Anxiety is all in your head…..says the person who doesn’t understand

My name is Renee and I am 31 years old.  I have three beautiful daughters, an amazing husband and so much to be grateful for.  I am grateful for my health, my children, my husband, my family, my home and our jobs.  I am also grateful for having suffered from anxiety for over a decade.  Now I am sure that my last statement will shock and even confuse most people, but I am honestly grateful for everything I have gone through.  I believe that I was put on a specific journey; one where I would struggle, learn to fight, learn to accept and in the end conquer anxiety, making me a stronger person that I ever dreamed possible.   I believe that there is a reason for everything in life and throughout my struggle I always felt that in the end I was going to win and share my story.  So here I am 🙂

One of the hardest things I found in my struggle was that no one really understood what I was going through.  Anxiety was a topic that most people seemed extremely uncomfortable talking about for a couple of reasons.  One reason I found was that people viewed anxiety as a problem that was all in the sufferers head, one that they should just be able to snap out of.  Oh if it were that easy.  Now my wonderful hubby of almost eight years has been by my side through all of this and even he doesn’t truly understand.  Sometime last year when I was really in the thick of my recovery he said to me, “It just seems like you overthink everything?”  Well to be blunt my response was, “Um, no shit!  That’s my problem.”  I know I overthink things, I know that I make things worse in my mind than they really are, I know I worry for reasons that are absurd; my problem is not understanding this, my problem is controlling my mind to stop all this “crazy” thinking.  I had no idea how to regain control of my brain.  Now here is not just one of the most important things that I have learned during my journey, it is THE MOST important thing that I have learned.  Just like you can exercise and train your body to become stronger and more fit, you can train your brain to think the way you want it to.  How simple that sounds, but in the end it is just that, simple.  The thing that makes recovering from anxiety so difficult is the person suffering.  We are the biggest obstacles to overcome.  I will get to that later on though because I could write all day about that.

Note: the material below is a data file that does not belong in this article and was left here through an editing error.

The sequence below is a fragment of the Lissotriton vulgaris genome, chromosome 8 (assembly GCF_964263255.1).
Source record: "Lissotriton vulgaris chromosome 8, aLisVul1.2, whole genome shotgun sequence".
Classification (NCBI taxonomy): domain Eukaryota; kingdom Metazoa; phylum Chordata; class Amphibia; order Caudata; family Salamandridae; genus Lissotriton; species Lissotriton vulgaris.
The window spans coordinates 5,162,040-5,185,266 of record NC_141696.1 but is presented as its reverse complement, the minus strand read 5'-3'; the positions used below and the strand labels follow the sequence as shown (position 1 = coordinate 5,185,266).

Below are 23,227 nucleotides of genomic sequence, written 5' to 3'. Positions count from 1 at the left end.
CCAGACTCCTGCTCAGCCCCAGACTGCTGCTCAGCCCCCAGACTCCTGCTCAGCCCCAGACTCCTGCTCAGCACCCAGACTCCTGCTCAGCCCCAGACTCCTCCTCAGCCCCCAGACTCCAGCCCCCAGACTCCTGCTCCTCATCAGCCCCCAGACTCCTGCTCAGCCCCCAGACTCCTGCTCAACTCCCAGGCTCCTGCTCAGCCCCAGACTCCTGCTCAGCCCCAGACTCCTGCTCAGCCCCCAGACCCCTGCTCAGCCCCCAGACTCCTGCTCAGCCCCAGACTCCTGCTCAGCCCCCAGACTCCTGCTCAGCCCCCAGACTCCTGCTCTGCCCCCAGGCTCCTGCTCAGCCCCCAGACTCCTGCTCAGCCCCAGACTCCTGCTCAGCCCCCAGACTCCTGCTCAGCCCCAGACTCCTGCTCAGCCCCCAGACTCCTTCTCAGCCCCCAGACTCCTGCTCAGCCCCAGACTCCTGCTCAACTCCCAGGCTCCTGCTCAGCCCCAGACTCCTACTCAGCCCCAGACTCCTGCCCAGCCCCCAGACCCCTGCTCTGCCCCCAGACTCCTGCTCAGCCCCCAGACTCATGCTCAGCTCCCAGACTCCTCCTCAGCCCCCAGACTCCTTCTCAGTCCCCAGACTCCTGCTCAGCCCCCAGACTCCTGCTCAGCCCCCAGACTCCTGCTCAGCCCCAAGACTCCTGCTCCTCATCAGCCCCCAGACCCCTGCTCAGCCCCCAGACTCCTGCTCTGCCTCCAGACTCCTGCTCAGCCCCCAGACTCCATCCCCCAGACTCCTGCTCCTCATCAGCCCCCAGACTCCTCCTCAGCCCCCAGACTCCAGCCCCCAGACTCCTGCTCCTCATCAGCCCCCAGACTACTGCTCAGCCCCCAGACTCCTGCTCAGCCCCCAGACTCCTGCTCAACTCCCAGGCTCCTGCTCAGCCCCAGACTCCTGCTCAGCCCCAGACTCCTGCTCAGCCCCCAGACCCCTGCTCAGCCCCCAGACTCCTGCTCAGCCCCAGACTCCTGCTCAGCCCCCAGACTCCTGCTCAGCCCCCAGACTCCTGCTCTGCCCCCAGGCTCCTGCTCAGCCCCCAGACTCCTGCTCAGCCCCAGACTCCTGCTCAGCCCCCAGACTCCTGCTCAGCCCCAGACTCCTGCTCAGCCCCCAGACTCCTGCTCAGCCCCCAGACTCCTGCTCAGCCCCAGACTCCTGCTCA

The second reason I found people to be so uncomfortable talking anxiety was that most people view mental disorders like anxiety and depression as a “crazy person’s” disorder; the type of person that needs to be locked away.  I found the mindset to be that “normal” people didn’t suffer from things like anxiety.  The more I have opened up about my experience the more people I found who have suffered as well.  This is a very common problem, one I still don’t see people really talking about.  Well, I am going to talk about it.  I wish someone had told me twelve years ago that what I was going through was in fact normal.  Maybe I wouldn’t have spent a decade beating myself up, convincing myself that I was indeed crazy.  Maybe I wouldn’t have suffered so badly for so long, but then again I do believe I was put on this path for a reason.  I wouldn’t be here sharing a very valuable lesson learned.

 

 

Make sure to read my other posts.  See the top left tab to open the menu bar.  Enjoy the journey 🙂

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